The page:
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Plant Defence 101: Sensing Insects

Do plants have senses? Can they feel when they are being damaged? They most certainly can! And it gets even better…

First, I would like you to think about that first question for a moment. Do plants have senses?

You might find it quite difficult to come to an answer, right? That is probably because it is hard to define what senses really are. If it has to include seeing, hearing, smelling and so on, then no, plants do not have senses. But if sensing is more something like the ability to collect information from the environment and react to that, then plants most certainly qualify.

In animals, sensing happens through pathways consisting of nerves, hormones, or both. The information either goes to our brain, or triggers an immediate reflex. It is a quite complex system, leaving many variables to depend on all kinds of individual situations.
Plants do that a bit differently. They only use hormones to transmit information. And of course, they lack a central organ like our brains. Which might lead you to say that the system in plants is thus less complicated. But the thing is, without nerves and a brain, it is actually quite ingenious how plants manage to react to things they feel and have very distinct parts of their “body”, each with its own task.

Although plants do not have our set of senses, they can feel different environmental conditions. Some of those trigger an immediate response through short, direct effects, like closing off their pores to prevent water loss, but others take a longer pathway.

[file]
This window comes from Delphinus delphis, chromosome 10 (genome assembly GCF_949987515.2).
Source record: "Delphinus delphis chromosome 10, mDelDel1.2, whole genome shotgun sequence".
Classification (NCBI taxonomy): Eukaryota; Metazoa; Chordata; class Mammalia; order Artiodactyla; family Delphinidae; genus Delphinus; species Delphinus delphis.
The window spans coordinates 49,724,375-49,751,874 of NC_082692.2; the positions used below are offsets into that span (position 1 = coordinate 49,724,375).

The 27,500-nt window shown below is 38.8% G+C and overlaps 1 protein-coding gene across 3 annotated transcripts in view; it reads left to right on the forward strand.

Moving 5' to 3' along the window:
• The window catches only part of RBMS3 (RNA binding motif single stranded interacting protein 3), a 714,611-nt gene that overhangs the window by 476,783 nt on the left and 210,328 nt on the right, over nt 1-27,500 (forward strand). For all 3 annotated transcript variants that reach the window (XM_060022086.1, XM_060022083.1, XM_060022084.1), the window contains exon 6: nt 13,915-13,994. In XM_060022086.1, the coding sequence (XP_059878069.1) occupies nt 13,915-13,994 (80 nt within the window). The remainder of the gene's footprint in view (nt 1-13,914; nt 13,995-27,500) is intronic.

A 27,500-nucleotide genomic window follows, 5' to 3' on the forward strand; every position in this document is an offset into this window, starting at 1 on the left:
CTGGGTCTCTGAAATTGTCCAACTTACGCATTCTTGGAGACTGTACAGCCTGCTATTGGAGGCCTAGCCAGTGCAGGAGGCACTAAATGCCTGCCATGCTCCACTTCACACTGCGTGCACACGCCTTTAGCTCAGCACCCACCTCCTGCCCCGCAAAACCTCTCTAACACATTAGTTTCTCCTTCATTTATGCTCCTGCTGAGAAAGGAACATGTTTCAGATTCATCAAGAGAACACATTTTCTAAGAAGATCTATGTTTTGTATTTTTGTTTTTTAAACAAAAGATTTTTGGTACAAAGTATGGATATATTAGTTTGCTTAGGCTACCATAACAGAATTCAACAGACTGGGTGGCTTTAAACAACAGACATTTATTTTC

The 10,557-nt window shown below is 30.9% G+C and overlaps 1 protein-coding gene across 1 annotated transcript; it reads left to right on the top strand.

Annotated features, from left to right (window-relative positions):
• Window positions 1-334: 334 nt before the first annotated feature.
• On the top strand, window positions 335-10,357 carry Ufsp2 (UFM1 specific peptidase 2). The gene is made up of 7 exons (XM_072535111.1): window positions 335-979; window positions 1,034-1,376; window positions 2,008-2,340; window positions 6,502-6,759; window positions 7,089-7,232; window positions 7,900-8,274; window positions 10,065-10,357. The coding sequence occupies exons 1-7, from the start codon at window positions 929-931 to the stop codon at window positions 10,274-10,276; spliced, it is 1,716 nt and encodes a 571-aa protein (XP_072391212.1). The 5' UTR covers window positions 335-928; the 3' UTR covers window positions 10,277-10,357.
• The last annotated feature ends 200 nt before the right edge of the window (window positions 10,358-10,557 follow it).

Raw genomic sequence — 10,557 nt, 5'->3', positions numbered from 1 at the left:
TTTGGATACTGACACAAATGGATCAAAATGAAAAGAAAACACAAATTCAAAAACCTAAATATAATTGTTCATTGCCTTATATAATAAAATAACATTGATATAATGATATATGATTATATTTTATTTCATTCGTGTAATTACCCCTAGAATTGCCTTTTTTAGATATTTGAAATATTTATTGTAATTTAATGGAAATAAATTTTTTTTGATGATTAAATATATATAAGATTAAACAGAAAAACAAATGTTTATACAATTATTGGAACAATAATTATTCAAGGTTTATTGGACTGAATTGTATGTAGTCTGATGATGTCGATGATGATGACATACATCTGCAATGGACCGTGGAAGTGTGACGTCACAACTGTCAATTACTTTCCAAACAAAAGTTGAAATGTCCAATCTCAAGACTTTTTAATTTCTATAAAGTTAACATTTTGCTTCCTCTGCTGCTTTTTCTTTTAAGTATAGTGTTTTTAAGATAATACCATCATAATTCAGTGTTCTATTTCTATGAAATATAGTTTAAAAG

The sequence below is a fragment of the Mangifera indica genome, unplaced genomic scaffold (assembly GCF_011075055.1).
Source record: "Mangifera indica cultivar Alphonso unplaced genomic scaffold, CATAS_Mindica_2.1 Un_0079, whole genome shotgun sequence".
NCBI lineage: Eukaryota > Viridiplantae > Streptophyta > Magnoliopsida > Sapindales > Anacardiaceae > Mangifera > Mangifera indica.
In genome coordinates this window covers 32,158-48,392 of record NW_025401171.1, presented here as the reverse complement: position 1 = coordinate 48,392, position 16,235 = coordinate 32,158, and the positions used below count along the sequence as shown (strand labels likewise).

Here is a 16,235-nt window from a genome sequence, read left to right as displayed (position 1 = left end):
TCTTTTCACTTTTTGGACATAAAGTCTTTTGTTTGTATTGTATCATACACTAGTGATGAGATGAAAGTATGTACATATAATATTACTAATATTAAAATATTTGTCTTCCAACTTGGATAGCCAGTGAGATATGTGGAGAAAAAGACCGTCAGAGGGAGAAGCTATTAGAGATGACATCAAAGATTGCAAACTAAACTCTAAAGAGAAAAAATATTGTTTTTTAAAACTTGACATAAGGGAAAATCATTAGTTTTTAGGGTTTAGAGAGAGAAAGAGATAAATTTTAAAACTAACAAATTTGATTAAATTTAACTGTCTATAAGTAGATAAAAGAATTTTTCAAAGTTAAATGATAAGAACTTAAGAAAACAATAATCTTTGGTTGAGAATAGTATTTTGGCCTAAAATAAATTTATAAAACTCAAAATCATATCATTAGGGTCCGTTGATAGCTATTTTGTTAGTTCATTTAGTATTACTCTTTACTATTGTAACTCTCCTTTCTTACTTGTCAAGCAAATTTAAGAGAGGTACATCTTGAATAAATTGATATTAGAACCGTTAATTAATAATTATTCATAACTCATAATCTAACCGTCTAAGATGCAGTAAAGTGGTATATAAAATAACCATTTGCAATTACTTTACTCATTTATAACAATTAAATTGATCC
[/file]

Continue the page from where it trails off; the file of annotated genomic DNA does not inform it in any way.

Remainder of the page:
One case where such a long pathway is used, is when insects are involved. Insects often feed on plants, so it is almost imperative for plants to be able to react to them. And in order to do that, they have to sense the insects first.

can plants sense insects

So, say for example that a caterpillar finds its way to a plant and starts munching on its leaves. The damaged plant cells then immediately send out a warning. They do so by producing hormones that are transported through the plants’ vein system. The hormones can trigger different defence responses, depending on the plant, and sometimes even on the type of insect. On of the most common reactions would be to transport (or produce) a toxic compound to the damaged leave. The caterpillar will be feeling sick, having pain or even die and over time they might learn to leave that plant alone. Or at least they will stop eating pretty quickly.

But it doesn’t stop there! Some plants can even sense when a butterfly deposits her eggs on one of its leaves. Even with the eggs only glued to the outside of the leaves, the plant will respond to the invasion. After all, as soon as those eggs hatch, the baby caterpillars will start eating the plant. Better to prevent them from hatching at all, right?
To get rid of the eggs, plants sometimes decide to regulate the death of all the cells underneath and around that particular spot. If the eggs have nothing to attach to, they will fall to the ground. Of course this tactic also has its cost on the plant, as it loses perfectly healthy cells. But in many cases, the loss of those cells is much smaller than that of the damage the caterpillers will do otherwise.

There also is another option the plant can choose, either when being under direct attack or when infested with eggs. In that case the plant will get help from outside. It will call in reinforcements in its battle against insects. And those reinforcements are… other insects! But the next Plant Defence 101 will explain that process in more detail.

Would you have thought plants could sense things like this? It’s amazing how they are much more aware of their environment than you might have thought, isn’t it?

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  • Reply Bernette

    What a fascinating article! Love it!

    11/06/16 at 14:09
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